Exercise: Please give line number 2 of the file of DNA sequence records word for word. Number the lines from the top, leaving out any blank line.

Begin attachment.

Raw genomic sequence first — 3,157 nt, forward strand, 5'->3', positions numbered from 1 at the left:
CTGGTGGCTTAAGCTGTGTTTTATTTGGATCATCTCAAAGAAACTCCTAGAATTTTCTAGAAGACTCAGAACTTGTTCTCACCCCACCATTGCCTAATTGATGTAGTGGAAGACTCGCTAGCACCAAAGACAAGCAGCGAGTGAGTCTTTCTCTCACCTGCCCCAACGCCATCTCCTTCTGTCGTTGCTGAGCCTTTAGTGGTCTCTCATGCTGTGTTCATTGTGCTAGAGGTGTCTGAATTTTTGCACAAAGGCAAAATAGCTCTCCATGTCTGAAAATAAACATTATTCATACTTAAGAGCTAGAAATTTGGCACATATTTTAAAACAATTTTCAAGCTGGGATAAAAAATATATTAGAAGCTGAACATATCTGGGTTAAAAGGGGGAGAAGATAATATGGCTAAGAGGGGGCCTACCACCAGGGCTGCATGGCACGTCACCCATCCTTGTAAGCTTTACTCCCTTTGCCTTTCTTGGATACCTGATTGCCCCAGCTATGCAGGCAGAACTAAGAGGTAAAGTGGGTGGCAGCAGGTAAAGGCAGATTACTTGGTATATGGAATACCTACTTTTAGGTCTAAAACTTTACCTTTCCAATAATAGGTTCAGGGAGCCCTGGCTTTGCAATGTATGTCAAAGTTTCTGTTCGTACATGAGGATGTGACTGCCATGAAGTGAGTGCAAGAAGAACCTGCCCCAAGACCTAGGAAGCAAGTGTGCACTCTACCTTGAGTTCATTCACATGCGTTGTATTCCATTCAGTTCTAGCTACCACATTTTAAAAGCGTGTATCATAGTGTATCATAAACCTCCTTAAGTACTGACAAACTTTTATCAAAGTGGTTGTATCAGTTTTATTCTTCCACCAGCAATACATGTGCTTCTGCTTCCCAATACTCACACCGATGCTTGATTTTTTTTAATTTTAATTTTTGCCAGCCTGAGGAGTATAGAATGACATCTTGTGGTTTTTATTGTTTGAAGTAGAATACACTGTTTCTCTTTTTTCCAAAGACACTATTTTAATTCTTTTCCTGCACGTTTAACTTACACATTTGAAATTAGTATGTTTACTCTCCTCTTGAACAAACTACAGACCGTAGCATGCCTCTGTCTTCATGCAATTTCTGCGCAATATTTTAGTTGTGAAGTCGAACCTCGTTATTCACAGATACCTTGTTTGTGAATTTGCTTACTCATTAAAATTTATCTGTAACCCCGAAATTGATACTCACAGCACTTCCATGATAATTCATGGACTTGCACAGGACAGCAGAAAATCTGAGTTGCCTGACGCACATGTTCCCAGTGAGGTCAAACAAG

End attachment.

CTGGTGGCTTAAGCTGTGTTTTATTTGGATCATCTCAAAGAAACTCCTAGAATTTTCTAGAAGACTCAGAACTTGTTCTCACCCCACCATTGCCTAATTGATGTAGTGGAAGACTCGCTAGCACCAAAGACAAGCAGCGAGTGAGTCTTTCTCTCACCTGCCCCAACGCCATCTCCTTCTGTCGTTGCTGAGCCTTTAGTGGTCTCTCATGCTGTGTTCATTGTGCTAGAGGTGTCTGAATTTTTGCACAAAGGCAAAATAGCTCTCCATGTCTGAAAATAAACATTATTCATACTTAAGAGCTAGAAATTTGGCACATATTTTAAAACAATTTTCAAGCTGGGATAAAAAATATATTAGAAGCTGAACATATCTGGGTTAAAAGGGGGAGAAGATAATATGGCTAAGAGGGGGCCTACCACCAGGGCTGCATGGCACGTCACCCATCCTTGTAAGCTTTACTCCCTTTGCCTTTCTTGGATACCTGATTGCCCCAGCTATGCAGGCAGAACTAAGAGGTAAAGTGGGTGGCAGCAGGTAAAGGCAGATTACTTGGTATATGGAATACCTACTTTTAGGTCTAAAACTTTACCTTTCCAATAATAGGTTCAGGGAGCCCTGGCTTTGCAATGTATGTCAAAGTTTCTGTTCGTACATGAGGATGTGACTGCCATGAAGTGAGTGCAAGAAGAACCTGCCCCAAGACCTAGGAAGCAAGTGTGCACTCTACCTTGAGTTCATTCACATGCGTTGTATTCCATTCAGTTCTAGCTACCACATTTTAAAAGCGTGTATCATAGTGTATCATAAACCTCCTTAAGTACTGACAAACTTTTATCAAAGTGGTTGTATCAGTTTTATTCTTCCACCAGCAATACATGTGCTTCTGCTTCCCAATACTCACACCGATGCTTGATTTTTTTTAATTTTAATTTTTGCCAGCCTGAGGAGTATAGAATGACATCTTGTGGTTTTTATTGTTTGAAGTAGAATACACTGTTTCTCTTTTTTCCAAAGACACTATTTTAATTCTTTTCCTGCACGTTTAACTTACACATTTGAAATTAGTATGTTTACTCTCCTCTTGAACAAACTACAGACCGTAGCATGCCTCTGTCTTCATGCAATTTCTGCGCAATATTTTAGTTGTGAAGTCGAACCTCGTTATTCACAGATACCTTGTTTGTGAATTTGCTTACTCATTAAAATTTATCTGTAACCCCGAAATTGATACTCACAGCACTTCCATGATAATTCATGGACTTGCACAGGACAGCAGAAAATCTGAGTTGCCTGACGCACATGTTCCCAGTGAGGTCAAACAAG